strength of the FRP laminates compared to round bars may accelerate debonding. Also in this case, the debond-
and strips. If the FRP contributions to the shear capacity, ing cracks form in the concrete and hence the larger bond
VFRP, are compared, those of beams NS90-73 and NB90- strength of NSM strips compared to round bars, docu-
73 are 2.6 and 2.8 times larger than that of beam UW90. mented in previous bond experiments [9], does not delay
The fact that these two ratios are larger than the previous failure as the debonding failure mode is different than in
ones indicates a greater efficiency in use of the FRP tensile the bond tests. Comparing beams NB90-73-a and NS90-
strength when NSM reinforcement is used. This results 73-a it can also be observed that the tensile capacity per
from early debonding of the externally bonded FRP, which unit length of the strengthening system is 1.48 times larger
prevents the high tensile strength of the laminate from in the first beam, while VFRP is only 1.07 times larger.
being efficiently exploited. This indicates that, from the standpoint of the efficiency
For beams strengthened in shear with externally bonded in use of the FRP tensile strength, NSM strips are prefer-
FRP laminates, several design formulae and predictive able. In the test series reported herein, this is a natural
models exist for computation of the FRP contribution to consequence of the failure mode. As long as failure
shear capacity. The computed VFRP for beam UW90 always occurs in the concrete, the efficiency in use of
according to North-American [1] and European [11] design the FRP is higher when the amount of FRP materials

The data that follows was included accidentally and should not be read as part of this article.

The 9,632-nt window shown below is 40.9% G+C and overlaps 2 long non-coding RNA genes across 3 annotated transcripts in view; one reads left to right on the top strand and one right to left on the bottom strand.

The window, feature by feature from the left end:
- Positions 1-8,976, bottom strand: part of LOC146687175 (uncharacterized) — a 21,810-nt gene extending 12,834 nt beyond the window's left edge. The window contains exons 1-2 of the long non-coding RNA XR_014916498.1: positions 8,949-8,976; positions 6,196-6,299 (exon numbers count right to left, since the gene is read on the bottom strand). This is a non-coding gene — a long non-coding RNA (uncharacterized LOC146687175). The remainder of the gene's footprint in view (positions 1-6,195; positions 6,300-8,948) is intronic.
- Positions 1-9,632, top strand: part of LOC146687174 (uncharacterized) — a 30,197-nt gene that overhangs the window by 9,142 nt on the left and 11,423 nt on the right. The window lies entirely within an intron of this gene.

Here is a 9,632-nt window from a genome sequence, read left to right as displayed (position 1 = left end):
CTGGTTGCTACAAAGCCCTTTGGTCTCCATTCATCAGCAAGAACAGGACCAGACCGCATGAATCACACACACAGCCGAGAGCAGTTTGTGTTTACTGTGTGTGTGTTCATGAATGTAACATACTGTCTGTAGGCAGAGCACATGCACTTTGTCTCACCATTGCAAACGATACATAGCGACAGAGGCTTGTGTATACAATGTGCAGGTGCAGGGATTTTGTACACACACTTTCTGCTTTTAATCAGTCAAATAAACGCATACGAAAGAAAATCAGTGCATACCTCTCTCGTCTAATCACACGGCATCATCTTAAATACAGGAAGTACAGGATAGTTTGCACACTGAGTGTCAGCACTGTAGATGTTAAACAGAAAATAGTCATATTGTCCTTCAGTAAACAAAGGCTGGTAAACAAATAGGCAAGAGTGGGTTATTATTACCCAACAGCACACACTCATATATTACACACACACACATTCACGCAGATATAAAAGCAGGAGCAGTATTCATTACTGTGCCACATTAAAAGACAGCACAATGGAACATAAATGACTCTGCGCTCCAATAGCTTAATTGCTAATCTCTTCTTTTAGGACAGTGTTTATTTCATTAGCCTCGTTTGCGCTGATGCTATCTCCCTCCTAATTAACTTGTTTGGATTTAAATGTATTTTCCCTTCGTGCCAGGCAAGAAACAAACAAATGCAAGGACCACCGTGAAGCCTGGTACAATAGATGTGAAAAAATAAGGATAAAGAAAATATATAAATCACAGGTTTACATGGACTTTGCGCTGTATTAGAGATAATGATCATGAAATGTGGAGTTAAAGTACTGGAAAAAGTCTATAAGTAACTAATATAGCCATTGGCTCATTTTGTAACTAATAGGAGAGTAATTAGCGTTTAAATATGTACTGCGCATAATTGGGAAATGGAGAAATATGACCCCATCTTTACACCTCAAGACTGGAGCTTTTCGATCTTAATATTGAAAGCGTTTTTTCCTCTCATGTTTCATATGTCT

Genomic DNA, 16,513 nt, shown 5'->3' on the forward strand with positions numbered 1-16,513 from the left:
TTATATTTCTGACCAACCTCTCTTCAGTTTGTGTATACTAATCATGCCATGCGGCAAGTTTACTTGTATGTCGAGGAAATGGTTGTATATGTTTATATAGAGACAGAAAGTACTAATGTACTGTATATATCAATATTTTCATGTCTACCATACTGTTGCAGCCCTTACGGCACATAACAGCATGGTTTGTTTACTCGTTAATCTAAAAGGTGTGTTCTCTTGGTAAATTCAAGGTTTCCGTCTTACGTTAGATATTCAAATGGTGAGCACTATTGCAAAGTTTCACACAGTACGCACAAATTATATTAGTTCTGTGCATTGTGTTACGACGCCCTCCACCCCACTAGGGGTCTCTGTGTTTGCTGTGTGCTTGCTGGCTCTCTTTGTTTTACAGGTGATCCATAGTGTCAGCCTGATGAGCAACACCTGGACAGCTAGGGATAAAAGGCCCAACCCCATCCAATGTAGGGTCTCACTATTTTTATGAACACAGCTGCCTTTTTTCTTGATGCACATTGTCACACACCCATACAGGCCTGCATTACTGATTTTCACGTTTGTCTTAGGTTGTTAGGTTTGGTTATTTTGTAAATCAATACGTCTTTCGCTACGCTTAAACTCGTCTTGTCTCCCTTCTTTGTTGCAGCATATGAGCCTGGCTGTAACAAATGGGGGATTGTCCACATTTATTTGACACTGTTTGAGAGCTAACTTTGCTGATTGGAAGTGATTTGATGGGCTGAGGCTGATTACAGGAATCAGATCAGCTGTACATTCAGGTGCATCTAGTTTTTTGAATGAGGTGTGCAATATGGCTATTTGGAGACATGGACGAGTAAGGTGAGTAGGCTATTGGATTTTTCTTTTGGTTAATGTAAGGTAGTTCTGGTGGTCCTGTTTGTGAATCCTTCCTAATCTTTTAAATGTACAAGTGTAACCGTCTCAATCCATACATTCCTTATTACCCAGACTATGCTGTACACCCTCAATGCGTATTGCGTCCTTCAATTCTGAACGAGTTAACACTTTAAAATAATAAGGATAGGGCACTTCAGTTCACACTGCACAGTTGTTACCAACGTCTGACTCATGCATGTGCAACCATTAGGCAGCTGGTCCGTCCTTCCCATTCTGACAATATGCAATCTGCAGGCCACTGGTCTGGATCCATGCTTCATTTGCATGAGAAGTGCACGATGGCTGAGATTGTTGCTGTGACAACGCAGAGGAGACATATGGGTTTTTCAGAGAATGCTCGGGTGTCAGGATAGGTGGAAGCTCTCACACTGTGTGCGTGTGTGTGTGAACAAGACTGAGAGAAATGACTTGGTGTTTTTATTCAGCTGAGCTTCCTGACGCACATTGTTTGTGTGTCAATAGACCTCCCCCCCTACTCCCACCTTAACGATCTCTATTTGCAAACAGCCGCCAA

guidelines, and to the model by Chen ans Teng [5], is adopted is lower.
respectively equal to 42.5, 28.8 and 39.2 kN, i.e. always lar- Beams NB90-73-b and NB90-45-b, NB45-146-a and
ger than the measured value of 19.3 kN. The main reason NB45-73-a differed by the spacing of the NSM reinforce-
for the discrepancy is likely the fact that the beam had ment. Due to the particular failure mode, decreasing the
internal shear reinforcement, which has already been spacing of the reinforcement did not result in a higher shear
shown to lead to unconservative predictions by the avail- capacity but could even result detrimental. As the spacing
able formulae [14,4]. decreased, the interaction between the bond actions of
The effect of the type of groove-filling epoxy can be adjacent NSM bars became more significant and this
observed by comparing the capacity of beams NB90-73- resulted in an earlier formation of the debonding failure
a and b. Beam NB90-73-a, whose grooves were filled with pattern.
type-a epoxy having lower elastic modulus and tensile A similar consideration can be made by comparing test
strength, failed at a significantly higher load, and its results of beams NB90-73-a and NB45-73-a, which differed
FRP contribution to the shear capacity was more than by the angle of inclination of the bars to the beam axis. As
twice that of beam NB90-73-b. Research on bond behav- this angle changed from 90 to 45, the shear capacity
ior of NSM reinforcement [6] has shown that using a decreased. This can again be explained by the particular
groove-filling epoxy with lower modulus of elasticity failure mode. For a given spacing of the NSM bars mea-
and tensile strength results in a more compliant, weaker sured along the beam axis, the spacing between the bars
and more ductile bond-slip behavior. In a strengthened in their orthogonal direction decreases as their angle of